The Limits of the Land: How the Struggle for the West Bank Shaped the Arab-Israeli Conflict

The Limits of the Land: How the Struggle for the West Bank Shaped the Arab-Israeli Conflict

The Limits of the Land: How the Struggle for the West Bank Shaped the Arab-Israeli Conflict

The Limits of the Land: How the Struggle for the West Bank Shaped the Arab-Israeli Conflict

Synopsis

Was Israel's occupation of the West Bank inevitable? From 1949-1967, the West Bank was the center of the Arab-Israeli conflict. Many Israelis hoped to conquer it and widen their narrow borders, while many Arabs hoped that it would serve as the core of a future Palestinian state. In The Limits of the Land, Avshalom Rubin presents a sophisticated new portrait of the Arab-Israeli struggle that goes beyond partisan narratives of the past. Drawing on new evidence from a wide variety of sources, many of them only recently declassified, Rubin argues that Israel's leaders indeed wanted to conquer the West Bank, but not at any cost. By 1967, they had abandoned hope of widening their borders and adopted an alternative strategy based on nuclear deterrence. In 1967, however, Israel's new strategy failed to prevent war, convincing its leaders that they needed to keep the territory they conquered. The result was a diplomatic stalemate that endures today.

Excerpt

Why did israel go to war on June 5, 1967? for most Israelis, particularly those old enough to remember the tense and frightening weeks before the war, the answer is simple: they had no other choice. Egyptian president Gamal Abdul Nasser had massed his forces in the Sinai Peninsula, ordered United Nations peacekeepers to leave, and closed the Straits of Tiran, Israel’s gateway to the Red Sea. Syria, Iraq, and Jordan had all prepared for war as well. Israel struck first in order to escape destruction, and nothing more. “We have no aim of conquest,” Defense Minister Moshe Dayan informed Israel’s soldiers as they readied themselves for battle. “Our sole objectives are to put an end to the Arab attempt to conquer our land and to suppress the blockade and the belligerence mounted against us…. We are a small but brave people. We want peace, but we are ready to fight for our land and our lives.”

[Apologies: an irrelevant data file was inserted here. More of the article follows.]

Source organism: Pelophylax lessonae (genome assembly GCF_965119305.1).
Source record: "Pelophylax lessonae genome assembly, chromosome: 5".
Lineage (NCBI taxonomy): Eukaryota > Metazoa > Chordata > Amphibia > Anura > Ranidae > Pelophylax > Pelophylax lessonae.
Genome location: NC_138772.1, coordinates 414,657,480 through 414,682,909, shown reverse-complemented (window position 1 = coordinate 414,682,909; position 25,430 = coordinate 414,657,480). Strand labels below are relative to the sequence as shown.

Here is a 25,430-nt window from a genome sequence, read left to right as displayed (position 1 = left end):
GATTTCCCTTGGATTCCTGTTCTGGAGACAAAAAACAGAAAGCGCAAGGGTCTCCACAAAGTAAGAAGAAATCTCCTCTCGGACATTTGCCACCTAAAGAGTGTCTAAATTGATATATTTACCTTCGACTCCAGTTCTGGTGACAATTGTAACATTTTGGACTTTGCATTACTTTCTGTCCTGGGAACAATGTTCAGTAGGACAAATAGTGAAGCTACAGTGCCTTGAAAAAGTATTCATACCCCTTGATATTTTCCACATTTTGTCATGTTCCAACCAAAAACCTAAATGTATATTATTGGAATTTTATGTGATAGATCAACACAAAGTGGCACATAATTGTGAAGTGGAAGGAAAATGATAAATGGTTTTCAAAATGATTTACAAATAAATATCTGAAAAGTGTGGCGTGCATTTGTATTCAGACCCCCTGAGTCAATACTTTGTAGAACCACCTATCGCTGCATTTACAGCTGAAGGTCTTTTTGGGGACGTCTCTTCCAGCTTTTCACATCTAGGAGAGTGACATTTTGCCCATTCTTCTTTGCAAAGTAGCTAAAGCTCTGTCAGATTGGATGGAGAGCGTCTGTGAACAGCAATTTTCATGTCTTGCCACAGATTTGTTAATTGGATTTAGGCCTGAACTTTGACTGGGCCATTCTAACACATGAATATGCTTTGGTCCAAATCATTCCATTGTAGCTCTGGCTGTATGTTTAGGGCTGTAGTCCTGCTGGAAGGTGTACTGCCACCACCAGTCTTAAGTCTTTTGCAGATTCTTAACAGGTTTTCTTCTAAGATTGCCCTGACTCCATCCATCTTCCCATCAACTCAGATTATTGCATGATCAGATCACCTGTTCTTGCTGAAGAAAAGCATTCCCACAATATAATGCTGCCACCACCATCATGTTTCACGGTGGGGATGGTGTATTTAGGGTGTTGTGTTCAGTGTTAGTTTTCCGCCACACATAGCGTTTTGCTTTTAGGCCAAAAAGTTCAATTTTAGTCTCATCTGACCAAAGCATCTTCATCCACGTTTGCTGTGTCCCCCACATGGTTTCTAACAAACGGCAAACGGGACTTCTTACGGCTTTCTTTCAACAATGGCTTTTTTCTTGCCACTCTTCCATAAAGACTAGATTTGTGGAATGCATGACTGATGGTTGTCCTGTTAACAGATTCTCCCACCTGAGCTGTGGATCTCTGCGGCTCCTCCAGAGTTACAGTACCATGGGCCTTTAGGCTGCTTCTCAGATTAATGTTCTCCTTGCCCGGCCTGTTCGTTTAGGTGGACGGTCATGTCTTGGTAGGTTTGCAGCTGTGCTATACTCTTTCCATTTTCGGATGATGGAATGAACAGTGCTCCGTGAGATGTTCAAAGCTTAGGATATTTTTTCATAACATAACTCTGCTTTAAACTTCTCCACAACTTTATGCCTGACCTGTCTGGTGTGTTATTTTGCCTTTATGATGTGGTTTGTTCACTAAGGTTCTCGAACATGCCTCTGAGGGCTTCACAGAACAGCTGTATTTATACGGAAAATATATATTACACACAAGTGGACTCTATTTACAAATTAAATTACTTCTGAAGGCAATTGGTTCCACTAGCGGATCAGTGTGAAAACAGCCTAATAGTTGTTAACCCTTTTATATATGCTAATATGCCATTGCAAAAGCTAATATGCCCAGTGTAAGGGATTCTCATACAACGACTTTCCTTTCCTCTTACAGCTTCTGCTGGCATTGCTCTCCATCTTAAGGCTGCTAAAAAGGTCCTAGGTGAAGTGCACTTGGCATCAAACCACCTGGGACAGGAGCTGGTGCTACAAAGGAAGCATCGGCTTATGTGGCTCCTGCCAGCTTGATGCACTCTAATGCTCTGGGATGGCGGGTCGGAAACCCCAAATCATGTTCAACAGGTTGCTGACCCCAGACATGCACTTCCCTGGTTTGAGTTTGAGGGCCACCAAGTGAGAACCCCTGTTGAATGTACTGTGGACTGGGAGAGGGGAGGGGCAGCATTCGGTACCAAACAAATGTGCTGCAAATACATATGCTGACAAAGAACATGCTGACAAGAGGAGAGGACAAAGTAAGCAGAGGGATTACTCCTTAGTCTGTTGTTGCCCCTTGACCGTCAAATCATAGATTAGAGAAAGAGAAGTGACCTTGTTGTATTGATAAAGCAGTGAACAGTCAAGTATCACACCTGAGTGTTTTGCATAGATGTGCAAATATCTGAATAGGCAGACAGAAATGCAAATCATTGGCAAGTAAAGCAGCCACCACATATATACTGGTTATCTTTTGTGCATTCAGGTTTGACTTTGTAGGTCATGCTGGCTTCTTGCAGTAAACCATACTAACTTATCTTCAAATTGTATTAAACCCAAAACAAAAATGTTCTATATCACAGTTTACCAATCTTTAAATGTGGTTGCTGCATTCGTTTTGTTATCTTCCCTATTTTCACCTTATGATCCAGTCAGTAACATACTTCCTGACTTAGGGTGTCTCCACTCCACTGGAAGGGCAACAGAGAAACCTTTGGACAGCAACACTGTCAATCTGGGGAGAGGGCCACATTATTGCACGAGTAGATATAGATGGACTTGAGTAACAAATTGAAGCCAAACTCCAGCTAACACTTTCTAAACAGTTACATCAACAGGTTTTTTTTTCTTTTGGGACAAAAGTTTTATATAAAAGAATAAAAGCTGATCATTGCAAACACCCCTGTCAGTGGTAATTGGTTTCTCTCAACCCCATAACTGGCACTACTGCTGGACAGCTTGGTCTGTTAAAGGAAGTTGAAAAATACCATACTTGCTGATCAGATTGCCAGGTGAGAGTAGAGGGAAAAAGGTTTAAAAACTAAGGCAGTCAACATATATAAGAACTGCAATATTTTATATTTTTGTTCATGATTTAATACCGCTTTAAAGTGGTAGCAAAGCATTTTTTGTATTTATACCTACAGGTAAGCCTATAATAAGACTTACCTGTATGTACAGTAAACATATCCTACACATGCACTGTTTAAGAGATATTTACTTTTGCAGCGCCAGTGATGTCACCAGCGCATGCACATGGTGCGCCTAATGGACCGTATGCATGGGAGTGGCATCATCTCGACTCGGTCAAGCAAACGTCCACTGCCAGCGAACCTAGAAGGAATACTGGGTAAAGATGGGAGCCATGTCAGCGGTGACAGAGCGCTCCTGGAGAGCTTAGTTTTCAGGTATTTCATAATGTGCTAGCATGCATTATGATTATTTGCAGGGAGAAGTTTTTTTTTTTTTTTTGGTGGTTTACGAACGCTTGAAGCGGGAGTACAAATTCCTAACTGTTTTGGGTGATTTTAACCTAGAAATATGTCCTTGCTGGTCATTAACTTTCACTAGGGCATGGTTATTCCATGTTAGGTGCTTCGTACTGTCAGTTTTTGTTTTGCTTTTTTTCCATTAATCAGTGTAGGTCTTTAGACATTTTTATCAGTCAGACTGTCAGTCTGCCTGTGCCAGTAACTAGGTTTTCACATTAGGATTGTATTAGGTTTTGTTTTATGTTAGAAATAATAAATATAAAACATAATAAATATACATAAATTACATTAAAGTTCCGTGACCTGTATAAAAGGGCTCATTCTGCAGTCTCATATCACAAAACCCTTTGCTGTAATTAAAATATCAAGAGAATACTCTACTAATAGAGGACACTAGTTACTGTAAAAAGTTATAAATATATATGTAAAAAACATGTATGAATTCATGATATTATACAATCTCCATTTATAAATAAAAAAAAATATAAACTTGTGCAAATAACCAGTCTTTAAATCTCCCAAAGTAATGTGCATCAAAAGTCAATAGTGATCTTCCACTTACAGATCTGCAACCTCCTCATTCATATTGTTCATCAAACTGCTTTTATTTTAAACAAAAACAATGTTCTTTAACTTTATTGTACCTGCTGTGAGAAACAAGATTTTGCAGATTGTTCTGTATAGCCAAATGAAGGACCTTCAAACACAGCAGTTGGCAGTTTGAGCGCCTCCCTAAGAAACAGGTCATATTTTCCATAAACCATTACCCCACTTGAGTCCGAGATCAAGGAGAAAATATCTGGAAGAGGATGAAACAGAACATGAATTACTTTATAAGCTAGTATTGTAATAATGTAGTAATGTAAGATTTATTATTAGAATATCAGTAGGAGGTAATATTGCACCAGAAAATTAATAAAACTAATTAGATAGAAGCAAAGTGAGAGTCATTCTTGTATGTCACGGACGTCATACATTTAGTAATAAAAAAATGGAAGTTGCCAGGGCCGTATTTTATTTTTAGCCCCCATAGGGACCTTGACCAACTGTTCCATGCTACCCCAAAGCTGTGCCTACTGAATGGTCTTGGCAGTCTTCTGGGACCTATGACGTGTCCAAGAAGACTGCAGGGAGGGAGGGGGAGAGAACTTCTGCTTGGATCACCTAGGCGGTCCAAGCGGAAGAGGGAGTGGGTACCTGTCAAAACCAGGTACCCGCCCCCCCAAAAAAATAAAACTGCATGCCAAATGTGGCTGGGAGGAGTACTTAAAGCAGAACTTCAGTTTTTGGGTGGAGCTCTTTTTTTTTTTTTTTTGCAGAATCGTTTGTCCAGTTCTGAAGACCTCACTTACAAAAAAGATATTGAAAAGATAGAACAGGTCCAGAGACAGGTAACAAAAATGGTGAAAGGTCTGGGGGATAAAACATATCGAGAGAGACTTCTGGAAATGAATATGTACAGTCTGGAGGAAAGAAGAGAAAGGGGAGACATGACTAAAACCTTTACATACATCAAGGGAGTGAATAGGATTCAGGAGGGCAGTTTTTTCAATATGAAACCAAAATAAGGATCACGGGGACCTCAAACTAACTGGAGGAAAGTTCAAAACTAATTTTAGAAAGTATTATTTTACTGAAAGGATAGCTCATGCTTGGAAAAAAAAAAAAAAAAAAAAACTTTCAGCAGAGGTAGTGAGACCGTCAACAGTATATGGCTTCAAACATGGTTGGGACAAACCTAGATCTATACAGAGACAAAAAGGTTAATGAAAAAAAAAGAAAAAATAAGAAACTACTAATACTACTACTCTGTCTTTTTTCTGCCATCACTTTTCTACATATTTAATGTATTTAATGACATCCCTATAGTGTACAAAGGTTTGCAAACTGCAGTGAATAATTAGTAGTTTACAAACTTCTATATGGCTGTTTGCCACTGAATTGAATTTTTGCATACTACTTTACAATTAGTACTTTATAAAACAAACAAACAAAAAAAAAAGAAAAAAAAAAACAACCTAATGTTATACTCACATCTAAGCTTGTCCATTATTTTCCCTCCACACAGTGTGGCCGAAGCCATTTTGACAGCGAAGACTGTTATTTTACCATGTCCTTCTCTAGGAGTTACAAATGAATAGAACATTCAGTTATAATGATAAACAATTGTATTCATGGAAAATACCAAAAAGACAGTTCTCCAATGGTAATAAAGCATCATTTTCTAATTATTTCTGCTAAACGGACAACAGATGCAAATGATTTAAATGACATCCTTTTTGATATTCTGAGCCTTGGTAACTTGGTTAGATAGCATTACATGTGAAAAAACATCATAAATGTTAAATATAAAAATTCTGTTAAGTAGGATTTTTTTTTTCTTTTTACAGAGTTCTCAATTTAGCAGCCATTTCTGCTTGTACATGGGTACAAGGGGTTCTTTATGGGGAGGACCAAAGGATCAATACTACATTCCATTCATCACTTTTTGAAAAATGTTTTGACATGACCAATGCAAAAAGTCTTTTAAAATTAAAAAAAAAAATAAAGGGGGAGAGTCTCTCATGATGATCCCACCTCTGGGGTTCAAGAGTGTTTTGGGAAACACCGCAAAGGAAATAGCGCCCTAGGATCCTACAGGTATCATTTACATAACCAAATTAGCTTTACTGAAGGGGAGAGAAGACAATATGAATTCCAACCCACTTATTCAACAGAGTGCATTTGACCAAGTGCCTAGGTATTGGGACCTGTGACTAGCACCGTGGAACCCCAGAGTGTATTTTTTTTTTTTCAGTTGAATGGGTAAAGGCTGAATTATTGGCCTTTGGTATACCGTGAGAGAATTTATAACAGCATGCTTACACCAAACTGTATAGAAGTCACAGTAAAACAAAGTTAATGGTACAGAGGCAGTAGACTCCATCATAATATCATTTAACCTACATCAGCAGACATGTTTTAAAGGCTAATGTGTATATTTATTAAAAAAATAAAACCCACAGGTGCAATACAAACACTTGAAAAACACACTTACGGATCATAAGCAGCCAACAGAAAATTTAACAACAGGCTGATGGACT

Few Arabs believe that the Israelis acted in self-defense. They argue that the speed and magnitude of Israel’s victory in 1967 proves that the Israelis could not have feared defeat. Israel’s choice to go to war must have been rooted in something more sinister—a long-standing desire to seize all of former Mandatory Palestine. When Nasser’s advisor Mahmud Fawzi addressed the United Nations that June, he described Israel’s campaign as “carefully planned aggression,” the culmination of “the tarnished history of Israel in Arab lands, a history saturated and overflowing with aggression even—strangely enough—since before Israel was born.” Over the subsequent decades, arguments like Fawzi’s have gained almost universal acceptance in the Arab world.

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